Jeffrey Lewis And Los Bolts

Harvest Sun @ Leaf 4/4/18

Wednesday night dwindling time round town. Time spent watching jubilant reds run into the street as Liverpool go yet another goal up against Man City, cheers screaming out across town. But in our eyes, excitement and anticipation is elsewhere as we wait for JEFFREY LEWIS. A true independent icon, Lewis has been making music, comic books and growing his extremely loyal, cult fan base for the past 21 years.

Walking upstairs and into the dimly lit bar of Leaf, there’s an air of magic to the whole arena. Turning the corner we see the man himself, sat quietly behind a table, which manifests itself as a visual display of his massive sprawling back catalogue complete with records, comic books, CDs and even signed posters which visualise 100 Fall songs in one picture. Having had a few brief words with him, and with T-shirt, comic book and poster in hand, we fall back into the considerable crowd that finds themselves here tonight undeterred by football or Jarvis Cocker.

Arriving onstage to jubilant adulation from the diverse bunch, he launches straight into The Fall’s Totally Wired. Much like the late Mark E. Smith, Lewis is an outsider visionary who invites you into his own dimension. Played with the same manic brilliance of the Salford bard, it seems a fitting way to the start the show which is both a celebration of music but also of independent culture and thinking.

 

"Lewis is an outsider visionary who invites you into his own dimension"

Offering up numbers new and old, both autobiographical and on occasion completely abstract, Lewis holds the audience in the palm of his hand, with songs flashing between poignant heart-warming moments and visceral punk numbers. Cannibal Monkeys is the perfect example of this. With projector set up, Lewis informs us of his new nature documentary. Complete with his own hand drawn artwork, Lewis and band calmly lead us through the nice activities enjoyed by the primates before throwing us face first into their more bloodthirsty antics complete with noise guitar, primal drum beats and bloodcurdling screams. It’s quite something offering up disturbing and hilarious in equal measures.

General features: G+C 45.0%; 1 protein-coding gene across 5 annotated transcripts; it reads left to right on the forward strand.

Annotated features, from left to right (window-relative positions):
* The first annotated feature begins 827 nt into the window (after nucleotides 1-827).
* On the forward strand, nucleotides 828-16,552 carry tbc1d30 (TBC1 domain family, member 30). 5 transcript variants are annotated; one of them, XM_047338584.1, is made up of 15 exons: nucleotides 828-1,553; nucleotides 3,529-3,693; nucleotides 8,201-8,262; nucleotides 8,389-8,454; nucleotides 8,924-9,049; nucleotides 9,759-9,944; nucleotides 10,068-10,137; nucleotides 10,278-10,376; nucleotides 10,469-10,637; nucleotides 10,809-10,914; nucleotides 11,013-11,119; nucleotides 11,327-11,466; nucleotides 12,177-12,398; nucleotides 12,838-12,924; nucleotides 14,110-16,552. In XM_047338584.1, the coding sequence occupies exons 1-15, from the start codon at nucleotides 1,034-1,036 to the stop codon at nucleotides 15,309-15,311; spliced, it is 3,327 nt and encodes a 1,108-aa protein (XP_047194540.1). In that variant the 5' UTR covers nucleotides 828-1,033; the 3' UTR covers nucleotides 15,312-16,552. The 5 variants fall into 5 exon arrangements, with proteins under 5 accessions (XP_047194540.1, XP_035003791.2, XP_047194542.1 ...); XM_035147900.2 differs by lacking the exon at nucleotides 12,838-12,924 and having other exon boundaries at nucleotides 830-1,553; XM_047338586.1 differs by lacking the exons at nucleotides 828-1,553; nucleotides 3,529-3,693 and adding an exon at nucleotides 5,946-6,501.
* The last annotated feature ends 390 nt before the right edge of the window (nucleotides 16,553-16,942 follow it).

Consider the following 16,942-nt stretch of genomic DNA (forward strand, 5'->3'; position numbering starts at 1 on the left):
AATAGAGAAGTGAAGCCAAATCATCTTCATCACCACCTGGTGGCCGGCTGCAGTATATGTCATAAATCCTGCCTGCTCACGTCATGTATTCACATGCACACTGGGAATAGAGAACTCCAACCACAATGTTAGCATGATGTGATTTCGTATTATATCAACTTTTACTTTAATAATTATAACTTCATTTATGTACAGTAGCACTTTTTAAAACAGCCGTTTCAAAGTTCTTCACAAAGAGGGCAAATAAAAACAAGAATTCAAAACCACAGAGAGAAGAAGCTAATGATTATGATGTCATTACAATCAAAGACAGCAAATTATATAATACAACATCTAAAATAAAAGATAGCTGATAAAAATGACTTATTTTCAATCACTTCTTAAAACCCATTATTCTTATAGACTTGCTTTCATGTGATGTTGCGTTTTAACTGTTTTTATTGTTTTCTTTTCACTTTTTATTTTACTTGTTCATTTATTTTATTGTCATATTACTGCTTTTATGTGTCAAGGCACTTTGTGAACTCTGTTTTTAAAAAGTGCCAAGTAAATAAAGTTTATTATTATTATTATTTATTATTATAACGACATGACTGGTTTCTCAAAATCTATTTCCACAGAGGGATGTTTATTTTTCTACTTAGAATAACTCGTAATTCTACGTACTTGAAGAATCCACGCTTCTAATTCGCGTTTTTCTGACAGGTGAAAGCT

Between a Crass cover and his ode to vinyl and its inflation in price, the projector comes out again for A Brief History Of The Soviet Union: Chapter 9 – The Fall Of The Soviet Union. Talking us through the factors which saw the fall of Gorbachev, the song and its accompanying visuals show just what is truly so captivating about Lewis as an artist. It’s his passion for things, stuff, curiosities that accentuate real life charm, whether that be anarcho punk bands, or art or history. His enthusiasm oozes and we’re captivated by his ability to make you laugh and learn and wonder just how the fuck he fits so many words into one sentence.

Having indulged in an expansive setlist covering almost all of the last 21 years, we are saddened to think that the night is nearly at an end – but, just as we think Lewis is about to walk off stage, we’re treated to some witty poetry which sees his band mates come back out. With the audience shouting requests, he says, “And as no one asked for it, here’s an Iron Maiden cover.” In these last few moments we bask in the absolute insane glory of Jeffrey Lewis, a creative quite unlike any other we have seen or probably ever will see. A true one-off, we wander back into the real world trying so hard to readjust.

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